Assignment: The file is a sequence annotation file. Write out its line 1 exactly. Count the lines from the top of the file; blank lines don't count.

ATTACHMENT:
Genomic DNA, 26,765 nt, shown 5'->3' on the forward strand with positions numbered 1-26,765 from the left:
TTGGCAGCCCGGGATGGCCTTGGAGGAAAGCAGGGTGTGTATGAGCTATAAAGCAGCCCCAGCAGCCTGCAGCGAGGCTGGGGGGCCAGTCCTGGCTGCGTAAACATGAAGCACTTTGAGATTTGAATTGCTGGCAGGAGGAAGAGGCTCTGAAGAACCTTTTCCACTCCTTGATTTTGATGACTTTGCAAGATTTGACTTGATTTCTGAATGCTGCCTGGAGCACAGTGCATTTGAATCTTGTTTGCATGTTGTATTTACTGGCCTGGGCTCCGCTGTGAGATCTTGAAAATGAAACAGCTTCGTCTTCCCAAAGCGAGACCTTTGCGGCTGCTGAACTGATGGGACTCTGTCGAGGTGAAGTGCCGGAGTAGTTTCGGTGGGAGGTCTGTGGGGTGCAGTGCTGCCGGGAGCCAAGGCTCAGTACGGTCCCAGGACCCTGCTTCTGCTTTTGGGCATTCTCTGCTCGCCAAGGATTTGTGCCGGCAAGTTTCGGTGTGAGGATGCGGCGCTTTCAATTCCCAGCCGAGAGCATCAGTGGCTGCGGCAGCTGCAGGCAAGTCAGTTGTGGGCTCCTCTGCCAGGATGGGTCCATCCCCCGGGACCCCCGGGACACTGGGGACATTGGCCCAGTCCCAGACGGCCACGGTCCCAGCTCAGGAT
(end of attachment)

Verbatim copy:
Genomic DNA, 26,765 nt, shown 5'->3' on the forward strand with positions numbered 1-26,765 from the left: